Translating to low, or down, in English; Baixa is, unsurprisingly, the downtown area of Lisbon. There is more of a literal meaning here too, with Baixa being one of the few areas of Lisbon that is not on a hill- perfect for the less fit. Being the center of the city has other advantages: Baixa is very well connected, boasts some of the city’s most famous landmarks, and has plenty of bars and restaurants. Probably the most popular district for business travelers.

Chiado - Barrio Alto

Chiado is next to Baixa, so while you will have to negotiate some of Lisbon’s famous hills, it’s still very central. A little trendier, Chiado is a great place for bars and restaurants. It's also the gateway to the Barrio Alto, Lisbon’s most famous district for nightlife. All manner of bars and clubs can be found in its easy-to-get-lost-in, quaint little streets.

Bica - Cais do Sodré

The picture image of Lisbon. Bica is home to some of the city’s most authentic bars and cafes, along with the Ascensor da Bica, the iconic funicular. You know the one- bright yellow, climbing up a steep cobbled hill lined with shops. Next to Bica you have Cais do Sodré, recently voted TimeOut’s second coolest area to live- in the world! One of the top spots for food and nightlife, Cais do Sodré is home to Pink Street, the well-known strip for bars and clubs.

walking down old lisbon street

Santo Antonio - Principe Real

For those want a little more distance between themselves and the action. Santo Antonio is where you’ll find the upmarket district of Príncipe Real, along with the botanical gardens, Marques de Pombal square, and the famous Avenida da Liberdade- a street known for luxury shopping and Michelin star restaurants. A particularly good neighborhood for monthly apartment rentals.

What if I don’t speak Portuguese?

First of all- don’t speak Spanish. As the languages are so similar and most locals understand Spanish, it’s tempting to use whatever Spanish you have. However, this grates on people, as it has the effect of treating Portugal as Spain’s little brother. You’ll get the same sort of reaction as if you call an Irish person English, or a Canadian person American. The Portuguese speak excellent English, and in touristy areas you’ll have no problem communicating with the locals.

If you’re living in Lisbon for a few months though, you might as well learn some Portuguese. If you’ve learnt any Latin languages before, you’ll find it quite easy. If you haven’t- well you’ll never have a better opportunity to pick up some phrases. Here are a few to get you started:

  • Oi / Olá - Hi / Hello

  • Bom dia / Boa tarde / Boa noite - Good morning / afternoon / night

  • Tudo bem? - How are you?

  • Sim / Não - Yes / No

  • Uma ginja por favor - One ginja please

  • Obrigado / Obrigada - Thank you (if you are a man/woman)

How to use public transportation in Lisbon

When you first get to Lisbon you’ll probably want to walk to most places, as the city is such an interesting and stunning place to walk around. It's also very hilly, and those of us who are not experienced mountaineers will eventually get tired. You can drive in Lisbon if you want to, but it can be a little chaotic, and difficult to park. Fortunately there is a comprehensive public transportation system in the city:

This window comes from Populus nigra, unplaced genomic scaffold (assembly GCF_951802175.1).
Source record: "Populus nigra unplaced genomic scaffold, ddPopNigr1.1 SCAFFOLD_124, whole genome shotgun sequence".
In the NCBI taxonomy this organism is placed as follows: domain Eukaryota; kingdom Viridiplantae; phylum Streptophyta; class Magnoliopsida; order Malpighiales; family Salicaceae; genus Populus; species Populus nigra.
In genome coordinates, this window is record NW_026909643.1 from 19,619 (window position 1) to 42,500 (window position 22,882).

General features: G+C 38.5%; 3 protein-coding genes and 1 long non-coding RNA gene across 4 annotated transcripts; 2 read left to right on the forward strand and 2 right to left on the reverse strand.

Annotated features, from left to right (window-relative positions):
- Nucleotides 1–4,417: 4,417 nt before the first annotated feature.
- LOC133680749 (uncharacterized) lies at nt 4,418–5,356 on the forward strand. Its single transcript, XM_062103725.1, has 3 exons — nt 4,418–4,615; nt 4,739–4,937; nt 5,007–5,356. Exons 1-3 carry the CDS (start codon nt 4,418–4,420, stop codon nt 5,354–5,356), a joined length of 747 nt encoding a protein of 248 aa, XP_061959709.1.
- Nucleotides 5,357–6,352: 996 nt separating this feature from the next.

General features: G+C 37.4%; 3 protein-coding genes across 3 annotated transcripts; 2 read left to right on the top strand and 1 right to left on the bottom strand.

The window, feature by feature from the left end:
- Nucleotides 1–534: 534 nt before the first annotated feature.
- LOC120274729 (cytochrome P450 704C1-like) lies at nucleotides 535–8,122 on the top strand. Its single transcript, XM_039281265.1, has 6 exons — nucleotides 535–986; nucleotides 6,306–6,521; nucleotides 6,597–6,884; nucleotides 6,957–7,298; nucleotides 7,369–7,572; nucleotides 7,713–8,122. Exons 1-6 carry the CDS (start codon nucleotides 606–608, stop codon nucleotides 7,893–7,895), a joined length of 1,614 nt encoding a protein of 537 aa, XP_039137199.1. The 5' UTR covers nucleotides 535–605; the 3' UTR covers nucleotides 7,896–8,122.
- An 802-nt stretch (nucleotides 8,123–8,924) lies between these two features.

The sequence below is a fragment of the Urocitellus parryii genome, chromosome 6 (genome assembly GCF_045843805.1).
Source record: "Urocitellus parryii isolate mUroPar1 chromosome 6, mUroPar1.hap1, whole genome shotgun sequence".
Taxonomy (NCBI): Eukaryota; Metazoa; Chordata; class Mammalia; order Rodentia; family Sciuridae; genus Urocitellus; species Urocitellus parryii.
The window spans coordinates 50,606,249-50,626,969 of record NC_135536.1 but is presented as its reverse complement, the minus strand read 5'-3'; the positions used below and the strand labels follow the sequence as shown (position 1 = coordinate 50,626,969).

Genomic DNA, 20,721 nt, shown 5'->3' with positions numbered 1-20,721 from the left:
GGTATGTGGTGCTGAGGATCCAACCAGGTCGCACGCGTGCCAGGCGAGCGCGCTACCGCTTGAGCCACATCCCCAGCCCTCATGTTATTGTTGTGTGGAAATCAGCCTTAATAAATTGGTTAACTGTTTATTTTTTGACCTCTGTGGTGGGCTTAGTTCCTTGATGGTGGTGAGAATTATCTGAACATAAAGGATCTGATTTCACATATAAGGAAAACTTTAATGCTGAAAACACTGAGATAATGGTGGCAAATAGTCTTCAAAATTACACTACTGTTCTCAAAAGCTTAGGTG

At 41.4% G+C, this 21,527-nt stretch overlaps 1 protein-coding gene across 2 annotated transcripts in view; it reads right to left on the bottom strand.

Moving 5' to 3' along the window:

First you’ll want a ticket. In Lisbon you need to buy a card and then top it up with trips. Initially you’ll want the Viva Viagem card for 50 cents. This can be topped up with individual trips, unlimited day passes, or credit- you then pay a reduced price for each trips until you run out.

If you’ve decided you’re going to live in Lisbon for more than a month, and will use public transport regularly, you’ll want a Navegante card. These cost €7 (or €12 if you can’t wait a week and want the express delivery option). They allow you to buy monthly passes for €40. You’ll need an ID and a passport photo. All tickets can be bought online, or at metro and bus stations.


Clean, air-conditioned, and easy to use. Being underground, the metro lacks the sightseeing element of other methods of transport, but is normally best for a daily commute. Runs from 6:30 to 01:00, and all night for some special occasions, such as New Years Eve.


Some locals use this as part of their daily lives, but it is still more of a tourist attraction. Definitely worth checking out at the start (line 28 is a particular feast for the eyes), the tram probably won’t be what you normally use after a month or two.

trams in lisbon


Also yellow, the bus service is more flexible than its brothers on rails, and also more extensive. It isn’t always easy to work out the best route, but CityMapper or Google can help you, and the buses allow you to take in some of the scenery en route. There are also night buses to help you get back after a late one.

Taxis and ridesharing apps

Taxis in the city are black and green. They are reasonably priced, certainly when compared to other major European cities. Bring some cash, or check if they accept cards before you get in, as many don’t.

Uber and Cabify, among others, operate in the city. You’ll also see some little yellow tuk tuks. These are not just a fun way to travel- the steep, narrow streets make them practical too.

Bikes and electric scooters

Lisbon was never the best city to travel around by bike, thanks to its steep hills and cobbled streets. However, since electric bikes and scooters became more popular, the government has invested more in its bike lanes, and these are now decent ways to travel. The city’s official bike sharing system- Gira, can be used by downloading the smart phone app. You then choose between day, month, and annual passes, and use the app to find and unlock your bike. Other companies run similar services, and dockless electric scooters can also be found throughout the city.

What should I do in Lisbon?

There are a whole host of ways to spend a few months in Lisbon, and different people will enjoy different things. This guide has a few things everyone should sample: